Many canned, packaged and frozen foods contain artificial colors or flavors, preservatives or other additives that are added to keep the product on the shelf for an extended period of time. Artificial flavors, colors or other preservatives are added to “enhance” the flavor of a food. Some of these additives and preservatives have been shown to be carcinogens, and/or affect brain developement. As a matter of fact, some of these additives are banned in other countries even though they are available in the US, such as: certain types of food coloring, brominated vegetable oil (used in sports drinks), brominated flour, rBGH and rBST (synthetic growth hormones used to increase milk production), olestra (a synthetic fat used in potato chips). Packaged foods may also contain “natural and artificial flavors.” Often, these are made with Monosodium Glutamate (MSG) a known neurotoxin that affects brain development. Many deli meats also contain sodium nitrates and sodium nitrites which have been shown to cause cancer. Check out the Center for Science in the Public Interest’s list of Food Additives for a comprehensive list of food additives and their safety ratings.
Canned, packaged and frozen foods also contain a lot of sugar – to keep the product on the shelf for an extended period of time. If you look at the ingredient list on a package, sugar can come up multiple times. Here are some other versions of sugar: Maltodextrin, High Fructose Corn Syrup, Maltose, High Maltose Corn Syrup, Dextrose, Invert Sugar, and Fructose. The problem with sugar is that it wreaks havoc on our blood sugar balance, causing us to have quick bursts of energy followed by a crash. Sugar also weakens our immune system because it is so difficult to digest. The artificial sweeteners are even more dangerous than the regular sugars as many of these have been shown to cause cancer and other neurological problems. In addition to sugar, processed and packaged foods also contain many unhealthy fats. One fat which is typically used is hydrogenated or partially hydrogenated oil. Hydrogenation is a process whereby liquid fats are made solid. The process of hydrogenation creates transfats, which have been shown to cause heart disease.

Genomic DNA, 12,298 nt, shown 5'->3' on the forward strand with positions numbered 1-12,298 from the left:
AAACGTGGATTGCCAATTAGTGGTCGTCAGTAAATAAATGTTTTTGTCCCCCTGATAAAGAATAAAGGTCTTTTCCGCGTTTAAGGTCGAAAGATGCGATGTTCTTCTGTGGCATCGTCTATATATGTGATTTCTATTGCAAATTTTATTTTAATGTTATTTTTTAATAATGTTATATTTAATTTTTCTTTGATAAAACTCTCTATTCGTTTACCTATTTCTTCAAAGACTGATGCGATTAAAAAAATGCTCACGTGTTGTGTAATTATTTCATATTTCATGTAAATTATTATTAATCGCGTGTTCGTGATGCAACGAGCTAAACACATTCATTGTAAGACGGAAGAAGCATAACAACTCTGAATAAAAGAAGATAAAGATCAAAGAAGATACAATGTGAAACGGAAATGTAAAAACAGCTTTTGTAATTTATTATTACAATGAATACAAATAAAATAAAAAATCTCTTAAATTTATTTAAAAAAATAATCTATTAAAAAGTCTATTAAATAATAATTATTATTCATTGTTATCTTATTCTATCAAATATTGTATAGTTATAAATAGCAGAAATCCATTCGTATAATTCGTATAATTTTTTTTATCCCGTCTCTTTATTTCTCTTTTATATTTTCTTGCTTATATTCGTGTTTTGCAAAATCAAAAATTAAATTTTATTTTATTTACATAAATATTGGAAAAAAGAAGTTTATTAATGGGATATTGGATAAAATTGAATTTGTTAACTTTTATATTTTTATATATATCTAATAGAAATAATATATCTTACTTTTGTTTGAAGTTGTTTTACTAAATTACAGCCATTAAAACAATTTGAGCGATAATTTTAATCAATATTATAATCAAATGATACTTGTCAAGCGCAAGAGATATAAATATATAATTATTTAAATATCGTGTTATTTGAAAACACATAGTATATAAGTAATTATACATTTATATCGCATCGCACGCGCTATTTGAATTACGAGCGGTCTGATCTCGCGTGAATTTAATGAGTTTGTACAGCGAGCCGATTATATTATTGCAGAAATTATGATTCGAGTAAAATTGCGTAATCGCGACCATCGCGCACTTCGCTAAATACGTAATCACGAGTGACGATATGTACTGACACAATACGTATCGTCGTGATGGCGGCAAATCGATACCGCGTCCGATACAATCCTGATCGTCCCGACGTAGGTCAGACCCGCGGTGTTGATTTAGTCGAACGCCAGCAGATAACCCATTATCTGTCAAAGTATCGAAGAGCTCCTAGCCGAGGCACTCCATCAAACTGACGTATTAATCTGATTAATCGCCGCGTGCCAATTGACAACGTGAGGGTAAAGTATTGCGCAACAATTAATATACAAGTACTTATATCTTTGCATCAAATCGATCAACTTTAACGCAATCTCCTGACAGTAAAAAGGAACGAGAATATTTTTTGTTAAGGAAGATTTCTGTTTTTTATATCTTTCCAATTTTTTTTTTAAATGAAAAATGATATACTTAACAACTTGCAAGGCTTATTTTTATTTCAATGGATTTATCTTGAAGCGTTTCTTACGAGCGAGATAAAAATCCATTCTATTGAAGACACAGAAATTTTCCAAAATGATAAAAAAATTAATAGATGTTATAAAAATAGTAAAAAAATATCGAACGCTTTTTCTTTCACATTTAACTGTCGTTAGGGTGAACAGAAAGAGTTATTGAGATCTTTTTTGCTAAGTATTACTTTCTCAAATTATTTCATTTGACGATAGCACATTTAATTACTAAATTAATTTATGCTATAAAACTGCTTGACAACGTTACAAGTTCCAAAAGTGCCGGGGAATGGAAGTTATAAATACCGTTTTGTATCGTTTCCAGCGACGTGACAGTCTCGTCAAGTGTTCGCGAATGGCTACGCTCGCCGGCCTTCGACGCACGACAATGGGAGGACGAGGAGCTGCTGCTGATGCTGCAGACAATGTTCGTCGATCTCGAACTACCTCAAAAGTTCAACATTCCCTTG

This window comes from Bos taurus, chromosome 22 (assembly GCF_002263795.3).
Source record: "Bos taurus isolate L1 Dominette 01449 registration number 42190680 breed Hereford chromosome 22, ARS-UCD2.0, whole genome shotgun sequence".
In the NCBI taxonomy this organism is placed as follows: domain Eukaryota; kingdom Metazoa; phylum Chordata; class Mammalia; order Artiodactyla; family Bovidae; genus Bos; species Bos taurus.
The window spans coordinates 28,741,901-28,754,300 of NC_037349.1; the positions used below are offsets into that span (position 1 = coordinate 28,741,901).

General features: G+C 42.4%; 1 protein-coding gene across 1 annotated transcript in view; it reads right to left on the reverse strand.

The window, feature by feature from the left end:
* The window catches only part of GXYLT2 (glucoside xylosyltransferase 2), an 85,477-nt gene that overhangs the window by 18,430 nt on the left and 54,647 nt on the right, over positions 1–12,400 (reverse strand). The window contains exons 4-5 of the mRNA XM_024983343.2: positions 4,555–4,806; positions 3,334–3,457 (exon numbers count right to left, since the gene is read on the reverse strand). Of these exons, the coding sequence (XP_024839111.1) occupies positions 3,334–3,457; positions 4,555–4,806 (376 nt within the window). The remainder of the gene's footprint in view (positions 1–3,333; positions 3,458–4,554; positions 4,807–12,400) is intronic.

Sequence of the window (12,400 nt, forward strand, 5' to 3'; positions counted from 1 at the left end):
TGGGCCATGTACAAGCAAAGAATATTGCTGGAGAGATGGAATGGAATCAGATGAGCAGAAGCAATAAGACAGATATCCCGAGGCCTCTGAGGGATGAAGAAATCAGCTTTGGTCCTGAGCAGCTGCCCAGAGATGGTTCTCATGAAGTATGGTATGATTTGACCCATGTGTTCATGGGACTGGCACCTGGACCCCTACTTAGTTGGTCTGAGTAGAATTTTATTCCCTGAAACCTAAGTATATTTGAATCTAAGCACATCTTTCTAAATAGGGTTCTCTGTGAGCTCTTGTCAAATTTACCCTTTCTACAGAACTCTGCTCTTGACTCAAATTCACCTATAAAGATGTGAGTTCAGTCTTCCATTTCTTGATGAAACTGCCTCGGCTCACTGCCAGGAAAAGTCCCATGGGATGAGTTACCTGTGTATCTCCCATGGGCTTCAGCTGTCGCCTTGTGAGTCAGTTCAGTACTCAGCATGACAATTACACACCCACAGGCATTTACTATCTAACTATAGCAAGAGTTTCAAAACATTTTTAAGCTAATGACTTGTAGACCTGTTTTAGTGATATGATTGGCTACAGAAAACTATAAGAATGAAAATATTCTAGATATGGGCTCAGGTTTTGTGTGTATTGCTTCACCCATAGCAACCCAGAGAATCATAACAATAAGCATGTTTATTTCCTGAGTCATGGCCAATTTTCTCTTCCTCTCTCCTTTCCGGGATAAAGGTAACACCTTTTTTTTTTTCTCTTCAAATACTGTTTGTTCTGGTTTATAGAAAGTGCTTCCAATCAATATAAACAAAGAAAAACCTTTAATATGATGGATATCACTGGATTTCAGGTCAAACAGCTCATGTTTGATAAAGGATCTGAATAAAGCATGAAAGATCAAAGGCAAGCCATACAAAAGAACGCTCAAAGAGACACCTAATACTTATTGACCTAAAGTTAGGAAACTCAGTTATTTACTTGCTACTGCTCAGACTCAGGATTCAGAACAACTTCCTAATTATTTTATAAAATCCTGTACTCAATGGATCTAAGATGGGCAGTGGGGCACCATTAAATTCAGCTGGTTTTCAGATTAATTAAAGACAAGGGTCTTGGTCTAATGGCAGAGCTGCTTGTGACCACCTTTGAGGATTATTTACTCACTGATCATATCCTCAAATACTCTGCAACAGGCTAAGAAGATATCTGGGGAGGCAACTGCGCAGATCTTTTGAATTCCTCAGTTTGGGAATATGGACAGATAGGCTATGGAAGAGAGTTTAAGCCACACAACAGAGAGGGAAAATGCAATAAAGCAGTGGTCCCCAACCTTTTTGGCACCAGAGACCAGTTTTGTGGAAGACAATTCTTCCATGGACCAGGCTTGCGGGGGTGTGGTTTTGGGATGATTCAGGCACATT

There are some healthy options in the center aisles. The key here is to stick with products that are as whole as possible and don’t contain an extensive list of ingredients. Whole grains—such as, brown rice, oats, quinoa—and beans are good sources of complex carbohydrates and protein. Nuts and seeds are another good source of protein which one can find in the center aisles of the supermarket. Of course, there are also the spices, which have many health-promoting properties. One can also find the healthy oils to use, such as olive, coconut, sesame or grape seed oils and condiments such as vinegar and mustard.
In short, the more ingredients you can get from the perimeter of the supermarket, the better you will feel. Think of focusing primarily on foods that are real and whole. And, if that’s not always possible, try to stick with the 80/20 rule – 80% of the items from the perimeter and 20% from the center aisles.
Kohlrabi, Turnip, and Pea Soup
This soup is perfect for the cooler weather ahead.
6 shallots, halved
6 small turnips, cleaned and quartered
4 medium kohlrabi, peeled and quartered
2 thyme sprigs
6-8 cups chicken or vegetable stock
1lb. frozen peas
1 cup roughly chopped kale, chard or spinach (optional)
Freshly ground black pepper
1/4 cup crème fraîche
- 1. Melt the butter in a large pot. Add the shallots, turnips, kohlrabi and thyme. Sauté until very lightly browned.
- 2. Add the stock to cover the vegetables and the salt and pepper. Bring to a simmer, cover and lower heat.
- 3. Cook until all the vegetables are tender 20-25 minutes. Add the peas and kale, chard or spinach, if using, and cook an additional 2-3 minutes, until peas are cooked and greens are wilted.
- 4. Let soup cool slightly then puree in a blender.
- 5. Return soup to pot and add crème fraîche. Serve warm.